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3.5 How do those rating systems and all that stuff work?




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This article is from the Boats FAQ, by John F. Hughes with numerous contributions by others.

3.5 How do those rating systems and all that stuff work?



[Contributed by Roy Smith]


PHRF (pronounced "perf") is Performance Handicap Racing Fleet. Unlike
other rating systems (IOR, IMS, etc), PHRF ratings are not assigned
based on some sort of measurement, but rather on past performance of
similar boats. If you are racing in a club race or a local weekday
evening or weekend series, where different kinds of boats race against
each other, the odds are that PHRF is the rating system you're
using. In PHRF, boats are assigned ratings in seconds per mile. Your
rating is the number of seconds per mile your boat is supposedly
slower than a theoretical boat which rates 0. Most boats you are
likely to sail on rate somewhere in the range of about 50 to 250. All
ratings are multiples of 3 seconds/mile (i.e. the next faster rating
than 171 is 168). I think this is done as a recognition that the
rating process just isn't accurate enough to justify rating boats to 1
second/mile resolution.


Typically, a certain type of boat is given a stock rating based on
past experience. Just to make it a bit more interesting, ratings vary
somewhat depending on location; each YRA (Yacht Racing Association)
can assign its own rating to a class of boat depending on their local
experiences and conditions. For example, Western Long Island Sound,
under the jurisdiction of YRA of LIS, is famous for light wind, which
tends to give an advantage to certain types of boats, and YRA of LIS
takes that into account when assigning ratings.


On top of your regional stock rating, there are a variety of standard
rating adjustments depending on how your boat is rigged. The standard
PHRF rules allow you to have a 153% genoa. You can carry a larger
sail, but take a rating penalty for it. Likewise, you can chose to not
carry that big a sail and get a rating advantage. Having a
non-standard keel, extra tall or short mast, a fixed prop (the stock
ratings assume a folding or feathering prop), extra long or short
spinnaker pole, etc, all result in rating changes. Some boats have
several stock ratings for different common variations. For example,
there are 4 configurations of J/29's; masthead or fractional rig and
inboard or outboard.


Once you've got your basic rating, adjusted for location and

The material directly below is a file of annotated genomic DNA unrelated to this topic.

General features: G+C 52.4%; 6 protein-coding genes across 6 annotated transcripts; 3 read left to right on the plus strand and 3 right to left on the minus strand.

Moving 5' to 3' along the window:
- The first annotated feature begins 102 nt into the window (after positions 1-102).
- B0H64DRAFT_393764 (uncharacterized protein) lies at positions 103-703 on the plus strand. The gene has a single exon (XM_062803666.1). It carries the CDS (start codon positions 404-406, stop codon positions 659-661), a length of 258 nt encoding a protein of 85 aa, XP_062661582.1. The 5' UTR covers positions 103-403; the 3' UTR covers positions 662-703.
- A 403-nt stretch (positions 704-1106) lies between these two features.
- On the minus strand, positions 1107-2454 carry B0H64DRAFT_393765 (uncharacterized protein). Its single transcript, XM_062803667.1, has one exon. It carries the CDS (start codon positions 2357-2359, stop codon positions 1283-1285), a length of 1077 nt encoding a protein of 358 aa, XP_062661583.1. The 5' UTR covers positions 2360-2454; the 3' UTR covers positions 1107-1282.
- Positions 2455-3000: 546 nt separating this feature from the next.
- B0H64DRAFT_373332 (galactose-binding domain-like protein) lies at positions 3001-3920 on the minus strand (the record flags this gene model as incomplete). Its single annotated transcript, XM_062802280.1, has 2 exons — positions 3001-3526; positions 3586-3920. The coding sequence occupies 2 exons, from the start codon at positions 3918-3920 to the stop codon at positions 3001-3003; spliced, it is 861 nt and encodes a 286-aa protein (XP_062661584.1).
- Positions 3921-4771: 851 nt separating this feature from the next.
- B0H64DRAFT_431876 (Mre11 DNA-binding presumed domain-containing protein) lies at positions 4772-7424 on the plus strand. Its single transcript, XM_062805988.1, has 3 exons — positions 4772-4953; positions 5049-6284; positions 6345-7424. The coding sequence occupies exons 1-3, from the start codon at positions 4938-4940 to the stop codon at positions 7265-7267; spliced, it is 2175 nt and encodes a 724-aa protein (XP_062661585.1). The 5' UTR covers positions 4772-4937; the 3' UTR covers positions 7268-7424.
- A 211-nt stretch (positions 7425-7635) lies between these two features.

customizations you may have done, you still have the option of
petitioning for a rating change based on whatever evidence you might
care to present to prove that your rating is too fast (or the other
guy's is too slow), an area that quickly gets into politics and boat
lawyers. There are two flavors of PHRF, Time-on-Distance (TOD) and
Time- on-Time (TOT). TOD is the more traditional and easier to
understand, so let's start there. In TOD, you get a handicap equal to
the length of the race course in nautical miles multiplied by your
rating in seconds/mile. Thus, for a 6 mile race, a boat that rates 120
would get a 720 second handicap, i.e. her corrected finish time would
be 720 seconds less than her actual time to complete the race. What
people tend to do is think not so much about the actual rating, but
rating differences, i.e. if you rate 120 and the other guy rates 111,
he owes you 9 seconds per mile, so for a 6 mile race, as long as he
finishes less than 54 seconds in front of you, you will correct over
him and win.


The other flavor of PHRF is Time-on-Time (TOT). In TOT, it's not the
length of the race course that matters, it's the amount of time the
race takes. To do TOT, first you have to convert your normal rating,
R, in seconds per mile to a factor, F. The formula to convert R to F
varies from place to place, but it's typically something like F = 600
/ (480 + R). Actually, it's really something like F = 600 / ((600 -
Rav) + R), where Rav is the average rating of all the boats in the
fleet. Locally, we use an Rav of 120 which gives the formula with the
480 in the denominator. For reasonable values of R, you get an F which
is a number close to 1. For example, a J/24 rating 171 has an F of
0.9217, while a Newport-41 rating 108 has an F of 1.020. To score the
race, you take each boat's finish time, subtract their start time
(giving their raw elapsed time) and multiply by their F, giving their
Corrected Elapsed Time (CET). The theory behind TOT is that in a slow
race (i.e. light wind), the boats tend to spread out but since the
amount of time each boat owes the others is fixed by the length of the
race course (in TOD), slow (i.e. light wind) races tend to favor the
faster boats.

On of the problems with TOT is that there is no universally accepted
formula for converting R to F. With the sort of formula used above,
you can argue about what should be used for Rav. What we do locally is
use one Rav for the entire fleet, which is 8 divisions with ratings